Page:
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Summary: The civil trial of Jesus in Luke 23:1-12 shows us the innocence of Jesus.

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Scripture

Jesus was betrayed by Judas and arrested by the religious authorities in the Garden of Gethsemane on the Mount of Olives. He was taken to the high priest’s house where Peter denied knowing him three times before the rooster crowed. Then Jesus was subjected to a religious trial before the Jewish Sanhedrin where he was found “guilty” of blasphemy. But since it was not lawful for the Jews to put anyone to death (John 18:31), they sent Jesus to Pilate for a civil trial.

Kent Hughes summarizes what happened next, “A political trial under secular Roman authority and law was necessary. Thus came the most infamous trial in history, a weird, twisted thing that began before Pilate, the careerist Roman politician, then detoured to the tetrarch Herod, the half-Jew puppet ruler, and finally returned to Pilate where the awful judgment was rendered.”

Let’s read about Jesus before Pilate in Luke 23:1-12:

1 Then the whole company of them arose and brought him before Pilate. 2 And they began to accuse him, saying, “We found this man misleading our nation and forbidding us to give tribute to Caesar, and saying that he himself is Christ, a king.” 3 And Pilate asked him, “Are you the King of the Jews?” And he answered him, “You have said so.” 4 Then Pilate said to the chief priests and the crowds, “I find no guilt in this man.” 5 But they were urgent, saying, “He stirs up the people, teaching throughout all Judea, from Galilee even to this place.”

6 When Pilate heard this, he asked whether the man was a Galilean. 7 And when he learned that he belonged to Herod’s jurisdiction, he sent him over to Herod, who was himself in Jerusalem at that time. 8 When Herod saw Jesus, he was very glad, for he had long desired to see him, because he had heard about him, and he was hoping to see some sign done by him. 9 So he questioned him at some length, but he made no answer. 10 The chief priests and the scribes stood by, vehemently accusing him. 11 And Herod with his soldiers treated him with contempt and mocked him. Then, arraying him in splendid clothing, he sent him back to Pilate. 12 And Herod and Pilate became friends with each other that very day, for before this they had been at enmity with each other. (Luke 23:1-12)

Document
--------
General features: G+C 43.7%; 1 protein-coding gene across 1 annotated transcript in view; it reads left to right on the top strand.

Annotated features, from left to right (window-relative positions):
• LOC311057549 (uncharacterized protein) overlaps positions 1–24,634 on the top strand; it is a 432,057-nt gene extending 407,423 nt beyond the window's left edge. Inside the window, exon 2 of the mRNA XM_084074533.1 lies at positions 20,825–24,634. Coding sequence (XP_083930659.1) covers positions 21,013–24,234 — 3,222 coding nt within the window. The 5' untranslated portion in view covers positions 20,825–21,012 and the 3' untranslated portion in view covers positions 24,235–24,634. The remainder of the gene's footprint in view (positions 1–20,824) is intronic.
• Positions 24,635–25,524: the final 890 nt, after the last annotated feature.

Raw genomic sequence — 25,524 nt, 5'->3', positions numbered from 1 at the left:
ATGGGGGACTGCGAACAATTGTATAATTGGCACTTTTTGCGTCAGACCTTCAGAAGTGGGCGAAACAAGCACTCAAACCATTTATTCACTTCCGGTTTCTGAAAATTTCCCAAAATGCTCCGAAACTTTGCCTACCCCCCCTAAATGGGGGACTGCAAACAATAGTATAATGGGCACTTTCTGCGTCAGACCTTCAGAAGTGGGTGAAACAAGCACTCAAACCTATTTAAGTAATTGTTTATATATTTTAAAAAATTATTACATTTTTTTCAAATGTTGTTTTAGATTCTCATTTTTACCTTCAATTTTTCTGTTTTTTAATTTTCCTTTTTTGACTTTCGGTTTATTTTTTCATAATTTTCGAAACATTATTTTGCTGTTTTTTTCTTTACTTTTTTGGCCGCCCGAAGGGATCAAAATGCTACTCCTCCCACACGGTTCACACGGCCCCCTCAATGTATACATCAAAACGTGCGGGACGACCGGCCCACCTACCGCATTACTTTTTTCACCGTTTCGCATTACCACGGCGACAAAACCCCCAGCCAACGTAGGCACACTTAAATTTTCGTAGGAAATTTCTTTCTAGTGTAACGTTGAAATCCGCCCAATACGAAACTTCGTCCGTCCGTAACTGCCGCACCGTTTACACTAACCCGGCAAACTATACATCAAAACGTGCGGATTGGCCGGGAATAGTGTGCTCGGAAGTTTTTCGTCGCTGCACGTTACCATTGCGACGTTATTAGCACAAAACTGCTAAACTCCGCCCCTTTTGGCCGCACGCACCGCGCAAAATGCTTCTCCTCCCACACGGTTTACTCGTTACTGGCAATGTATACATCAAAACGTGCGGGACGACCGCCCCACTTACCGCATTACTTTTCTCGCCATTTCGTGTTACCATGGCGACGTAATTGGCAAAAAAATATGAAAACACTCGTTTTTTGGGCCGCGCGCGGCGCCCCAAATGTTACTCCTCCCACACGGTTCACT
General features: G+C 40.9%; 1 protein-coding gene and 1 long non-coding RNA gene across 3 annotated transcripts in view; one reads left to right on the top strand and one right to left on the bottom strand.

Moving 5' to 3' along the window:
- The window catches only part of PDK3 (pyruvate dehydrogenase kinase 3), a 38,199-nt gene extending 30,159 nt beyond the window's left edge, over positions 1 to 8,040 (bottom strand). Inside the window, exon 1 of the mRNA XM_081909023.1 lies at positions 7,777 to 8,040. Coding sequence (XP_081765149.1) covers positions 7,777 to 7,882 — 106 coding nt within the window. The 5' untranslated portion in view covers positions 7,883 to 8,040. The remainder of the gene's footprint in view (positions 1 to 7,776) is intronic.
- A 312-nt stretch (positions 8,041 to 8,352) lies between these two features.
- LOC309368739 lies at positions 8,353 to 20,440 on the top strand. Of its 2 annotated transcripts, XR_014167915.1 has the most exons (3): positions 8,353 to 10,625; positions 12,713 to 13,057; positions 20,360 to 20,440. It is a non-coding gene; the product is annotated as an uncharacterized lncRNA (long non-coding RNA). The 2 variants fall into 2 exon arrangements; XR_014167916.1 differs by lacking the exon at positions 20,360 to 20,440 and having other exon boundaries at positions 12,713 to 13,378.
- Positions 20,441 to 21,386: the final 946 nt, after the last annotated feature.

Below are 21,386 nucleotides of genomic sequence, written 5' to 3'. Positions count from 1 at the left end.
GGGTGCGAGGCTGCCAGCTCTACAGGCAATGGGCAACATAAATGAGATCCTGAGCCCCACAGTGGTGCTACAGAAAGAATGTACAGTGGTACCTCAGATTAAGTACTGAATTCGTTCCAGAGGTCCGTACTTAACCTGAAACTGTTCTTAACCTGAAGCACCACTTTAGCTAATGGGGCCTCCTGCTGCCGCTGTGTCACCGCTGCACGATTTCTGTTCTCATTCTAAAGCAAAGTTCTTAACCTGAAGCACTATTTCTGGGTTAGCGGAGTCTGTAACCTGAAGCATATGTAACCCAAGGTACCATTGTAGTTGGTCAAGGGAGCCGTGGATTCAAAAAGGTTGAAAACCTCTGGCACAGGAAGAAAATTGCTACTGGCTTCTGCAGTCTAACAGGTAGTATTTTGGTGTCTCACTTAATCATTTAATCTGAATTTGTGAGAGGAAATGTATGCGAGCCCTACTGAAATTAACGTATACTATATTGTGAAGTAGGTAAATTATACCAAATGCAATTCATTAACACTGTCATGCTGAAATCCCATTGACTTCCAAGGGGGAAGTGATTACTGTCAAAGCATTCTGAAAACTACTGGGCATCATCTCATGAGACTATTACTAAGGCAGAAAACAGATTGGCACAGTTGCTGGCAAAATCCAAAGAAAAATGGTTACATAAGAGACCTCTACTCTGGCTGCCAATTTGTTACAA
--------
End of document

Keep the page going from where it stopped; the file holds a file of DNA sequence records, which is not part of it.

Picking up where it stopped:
Introduction

On Friday, April 15, 2016 a judge vacated the murder conviction of 76-year-old Jack McCullough. A prosecutor says McCullough was wrongly convicted in the 1957 killing of an Illinois schoolgirl. This means that one of the oldest cold cases to be tried in U.S. history has officially gone cold again.

McCullough was sentenced to life in prison in 2012 for the death of 7-year-old Maria Ridulph in Sycamore, about 70 miles west of Chicago. In a review of documents last year, a prosecutor found evidence that supported the former policeman's long-held alibi that he was 40 miles away in Rockford at the time of Maria's disappearance.

The Illinois judicial system worked well to free an innocent man who had been wrongly convicted of a crime.

Jesus was innocent of any crime. He had never ever done anything wrong in his entire life. And yet, the Jewish authorities wanted Jesus sentenced to death. But, because they were not able to impose the death penalty on anyone, they had to get the Romans to convict Jesus of a capital offense, and thereby get him sentenced to death.

Lesson

The civil trial of Jesus in Luke 23:1-12 shows us the innocence of Jesus.

Let’s use the following outline:

1. The Accusations Against Jesus (23:1-2)

2. The Question of Pilate (23:3a)

3. The Answer of Jesus (23:3b)

4. The Verdict of Pilate (23:4)

5. The Disagreement of the Sanhedrin (23:5)

6. The Referral to Herod (23:6-7)

7. The Derision by Herod (23:8-11)

8. The Friendship of Enemies (23:12)

I. The Accusations Against Jesus (23:1-2)

First, notice the accusations against Jesus.

The religious trial of Jesus concluded shortly after dawn. As far as the Jewish Sanhedrin was concerned, Jesus’ admission that he was the Son of God was blasphemous and deserving of death (Luke 22:70; cf. Mark 14:61-64). But since they lacked the political ability to do so, they had to arrange for Jesus to have a civil trial. Then the whole company of them arose and brought him before Pilate (23:1).

Pontius Pilate was the Roman Procurator responsible for maintaining law and order in the region. His normal headquarters was at Caesarea. However, since it was the Passover, and tensions ran high during the Jewish feast, Pilate was in Jerusalem to ensure that law and order was maintained.

And the Sanhedrin began to accuse Jesus of three charges, saying, “We found this man misleading our nation and forbidding us to give tribute to Caesar, and saying that he himself is Christ, a king” (23:2).

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